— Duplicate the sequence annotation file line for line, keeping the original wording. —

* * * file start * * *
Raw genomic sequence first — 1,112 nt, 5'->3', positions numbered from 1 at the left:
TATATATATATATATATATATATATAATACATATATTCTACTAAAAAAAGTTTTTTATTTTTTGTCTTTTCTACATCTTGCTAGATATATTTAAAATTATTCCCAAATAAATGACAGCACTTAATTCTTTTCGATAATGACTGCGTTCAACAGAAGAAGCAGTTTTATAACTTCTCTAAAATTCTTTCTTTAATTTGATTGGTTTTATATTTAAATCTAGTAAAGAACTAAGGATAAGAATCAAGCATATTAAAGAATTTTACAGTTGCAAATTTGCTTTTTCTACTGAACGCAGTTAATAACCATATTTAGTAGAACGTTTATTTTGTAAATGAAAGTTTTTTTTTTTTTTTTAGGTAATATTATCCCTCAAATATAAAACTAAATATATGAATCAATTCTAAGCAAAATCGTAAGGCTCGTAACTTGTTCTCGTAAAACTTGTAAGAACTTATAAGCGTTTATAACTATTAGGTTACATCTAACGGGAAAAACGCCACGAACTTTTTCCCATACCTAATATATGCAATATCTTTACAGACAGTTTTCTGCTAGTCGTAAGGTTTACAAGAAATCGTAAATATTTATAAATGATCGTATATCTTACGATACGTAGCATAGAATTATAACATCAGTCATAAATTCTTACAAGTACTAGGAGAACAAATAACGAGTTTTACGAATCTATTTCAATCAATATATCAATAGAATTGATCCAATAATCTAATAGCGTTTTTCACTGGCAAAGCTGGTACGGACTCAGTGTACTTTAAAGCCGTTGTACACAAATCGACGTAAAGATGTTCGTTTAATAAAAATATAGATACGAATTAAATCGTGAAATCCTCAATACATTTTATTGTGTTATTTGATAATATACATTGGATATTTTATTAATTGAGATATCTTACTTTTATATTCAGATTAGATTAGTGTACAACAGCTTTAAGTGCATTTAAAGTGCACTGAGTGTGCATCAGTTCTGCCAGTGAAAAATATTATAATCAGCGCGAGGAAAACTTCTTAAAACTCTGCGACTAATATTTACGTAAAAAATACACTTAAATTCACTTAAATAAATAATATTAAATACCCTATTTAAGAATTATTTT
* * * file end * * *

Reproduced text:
Raw genomic sequence first — 1,112 nt, 5'->3', positions numbered from 1 at the left:
TATATATATATATATATATATATATAATACATATATTCTACTAAAAAAAGTTTTTTATTTTTTGTCTTTTCTACATCTTGCTAGATATATTTAAAATTATTCCCAAATAAATGACAGCACTTAATTCTTTTCGATAATGACTGCGTTCAACAGAAGAAGCAGTTTTATAACTTCTCTAAAATTCTTTCTTTAATTTGATTGGTTTTATATTTAAATCTAGTAAAGAACTAAGGATAAGAATCAAGCATATTAAAGAATTTTACAGTTGCAAATTTGCTTTTTCTACTGAACGCAGTTAATAACCATATTTAGTAGAACGTTTATTTTGTAAATGAAAGTTTTTTTTTTTTTTTTAGGTAATATTATCCCTCAAATATAAAACTAAATATATGAATCAATTCTAAGCAAAATCGTAAGGCTCGTAACTTGTTCTCGTAAAACTTGTAAGAACTTATAAGCGTTTATAACTATTAGGTTACATCTAACGGGAAAAACGCCACGAACTTTTTCCCATACCTAATATATGCAATATCTTTACAGACAGTTTTCTGCTAGTCGTAAGGTTTACAAGAAATCGTAAATATTTATAAATGATCGTATATCTTACGATACGTAGCATAGAATTATAACATCAGTCATAAATTCTTACAAGTACTAGGAGAACAAATAACGAGTTTTACGAATCTATTTCAATCAATATATCAATAGAATTGATCCAATAATCTAATAGCGTTTTTCACTGGCAAAGCTGGTACGGACTCAGTGTACTTTAAAGCCGTTGTACACAAATCGACGTAAAGATGTTCGTTTAATAAAAATATAGATACGAATTAAATCGTGAAATCCTCAATACATTTTATTGTGTTATTTGATAATATACATTGGATATTTTATTAATTGAGATATCTTACTTTTATATTCAGATTAGATTAGTGTACAACAGCTTTAAGTGCATTTAAAGTGCACTGAGTGTGCATCAGTTCTGCCAGTGAAAAATATTATAATCAGCGCGAGGAAAACTTCTTAAAACTCTGCGACTAATATTTACGTAAAAAATACACTTAAATTCACTTAAATAAATAATATTAAATACCCTATTTAAGAATTATTTT